Android TV boxes keep evolving and it is amazing what just 12 months can change. With original MK808B not being as fast as I wanted, I decided to invest in the new MK808B Plus from Geekbuying. The MK808B Plus is a quad-core Android mini PC powered by an Amlogic M805 chipset with quad-core Mali-450 graphics and runs Android KitKat 4.4.2. The inclusion of H.265 hardware decoding and quad-core CPU/GPU crammed into the same tiny enclosure of the original MK808B for only $50 was pretty irresistible. Couple that with DNLA, Miracast, built-in wifi and Bluetooth 4.0 and you have a unit capable of playing almost anything you throw at it.
- Added information about custom ROMs for the MK808B Plus
- Added Wifi speed tests
- Added hi10p playback experience
- Added iOS7 Airplay experience
- Added SD card benchmarks
- Added screenshot for Epic Citadel benchmark
- Added info about USB HDD
MK808B Plus Technical specifications
- CPU: Amlogic M805 Quad-Core 1.5G (Cortex-A5)
- GPU: Quad-Core Mali-450 GPU
- System Memory: 1 GB DDR3
- Storage: 8 GB NAND flash and a micro SD slot supporting up to 32GB
- Connectivity: 802.11 b/g/n Wi-Fi (Internal Antenna) and Bluetooth 4.0.
- Video & Audio Output: mini HDMI 1.4b
- USB: 1x USB 2.0 host port, 1x mini USB OTG port, 1x mini USB for power
- Power Supply: 2A 5V Power Supply
What’s in the box?
For those who’ve owned an MK808B (or the numerous clones out on the market), the MK808B Plus is packaged identically. Not much has changed in terms of the box, highlighting key features such as: KitKat support, 1080p output, H.265 video decoding and quad-core chipset.
Inside the box, you have all the key items to get yourself started:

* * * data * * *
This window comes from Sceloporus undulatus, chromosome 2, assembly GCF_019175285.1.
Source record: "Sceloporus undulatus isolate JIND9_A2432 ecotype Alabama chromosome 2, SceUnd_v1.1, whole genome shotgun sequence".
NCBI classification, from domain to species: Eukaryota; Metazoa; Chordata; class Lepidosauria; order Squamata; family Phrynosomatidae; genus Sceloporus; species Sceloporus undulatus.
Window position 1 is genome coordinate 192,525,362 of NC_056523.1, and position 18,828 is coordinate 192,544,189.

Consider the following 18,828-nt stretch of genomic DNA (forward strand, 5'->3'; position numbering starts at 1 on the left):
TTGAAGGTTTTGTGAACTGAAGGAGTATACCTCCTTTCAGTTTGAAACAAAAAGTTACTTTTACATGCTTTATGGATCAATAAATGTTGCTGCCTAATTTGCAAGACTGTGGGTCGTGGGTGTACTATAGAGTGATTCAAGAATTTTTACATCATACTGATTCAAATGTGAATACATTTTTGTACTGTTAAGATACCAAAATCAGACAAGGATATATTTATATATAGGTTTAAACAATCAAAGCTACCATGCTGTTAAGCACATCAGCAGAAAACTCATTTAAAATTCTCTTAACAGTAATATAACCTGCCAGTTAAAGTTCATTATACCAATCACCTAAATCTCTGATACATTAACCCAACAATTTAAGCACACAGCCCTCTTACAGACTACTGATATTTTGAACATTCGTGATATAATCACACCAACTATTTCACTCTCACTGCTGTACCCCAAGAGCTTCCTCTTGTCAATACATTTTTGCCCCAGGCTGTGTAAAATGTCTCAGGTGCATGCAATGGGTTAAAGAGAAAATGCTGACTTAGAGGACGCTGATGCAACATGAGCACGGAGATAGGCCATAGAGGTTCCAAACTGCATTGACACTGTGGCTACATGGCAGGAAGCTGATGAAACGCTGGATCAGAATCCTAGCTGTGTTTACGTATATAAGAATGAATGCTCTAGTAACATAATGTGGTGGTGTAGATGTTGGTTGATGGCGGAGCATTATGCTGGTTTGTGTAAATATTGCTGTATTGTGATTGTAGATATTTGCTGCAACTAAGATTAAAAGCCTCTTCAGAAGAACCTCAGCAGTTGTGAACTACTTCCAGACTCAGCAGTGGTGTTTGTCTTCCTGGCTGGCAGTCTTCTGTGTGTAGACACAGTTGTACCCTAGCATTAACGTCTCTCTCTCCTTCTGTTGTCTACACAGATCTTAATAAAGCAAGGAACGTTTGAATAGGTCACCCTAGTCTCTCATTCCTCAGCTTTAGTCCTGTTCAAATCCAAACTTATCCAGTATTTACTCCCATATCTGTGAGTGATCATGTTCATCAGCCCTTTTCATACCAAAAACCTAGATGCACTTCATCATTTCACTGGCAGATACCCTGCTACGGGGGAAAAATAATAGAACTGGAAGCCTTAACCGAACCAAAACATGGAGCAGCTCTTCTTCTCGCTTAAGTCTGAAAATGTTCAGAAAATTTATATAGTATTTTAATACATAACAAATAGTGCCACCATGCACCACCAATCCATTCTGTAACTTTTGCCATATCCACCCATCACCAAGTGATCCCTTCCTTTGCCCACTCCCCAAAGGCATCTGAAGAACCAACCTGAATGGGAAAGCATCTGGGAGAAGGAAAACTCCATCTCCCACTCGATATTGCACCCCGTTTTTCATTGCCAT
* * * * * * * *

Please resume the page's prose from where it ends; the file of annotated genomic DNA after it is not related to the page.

- 1 x Mini HDMI to HDMI cable
- 1 x Micro USB OTG cable
- 1 x 5v 2a power adapter
- 1 x Micro USB power cable
- 1 x User manual
I need to highlight a small frustration here – the included mini HDMI cable is tiny! For me, I had to have the device awkwardly hanging from the TV which didn’t look great. Fortunately, I had a mini HDMI to HDMI adapter handy which allowed me to connect a much longer cable.
MK808B Plus Unboxing Video
MK808B Plus Physical Review
Opening the packaging, it was interesting to see that the MK808B Plus uses almost identical casing of its older sibling, the MK808B. The only difference that I could note is the updated branding on the front of the unit, the added H.265 Decoding branding on the rear and the labels are now embossed rather than printed on. The device has a lovely rubberised coating that has a really nice feel to it – much like the back of the original Nexus 7. It’s a nice touch, despite having no impact on how the device actually performs.
The device is incredibly light – so light that it can easily moved by weight of cable. However, once it settled into position, moving wasn’t an issue. The flipside of this, is that the device is so easy to transport that you essentially have a go-anywhere media player and game console – Perfect for holidays.
Ports on the MK808B Plus are on pretty much every side of the device, causing it to look like a bit of a spider when everything is plugged in. Whilst this is the same issue as devices such as the Raspberry Pi have faced over the years, it is not really a big issue to most, particularly given the device can easily be hidden away.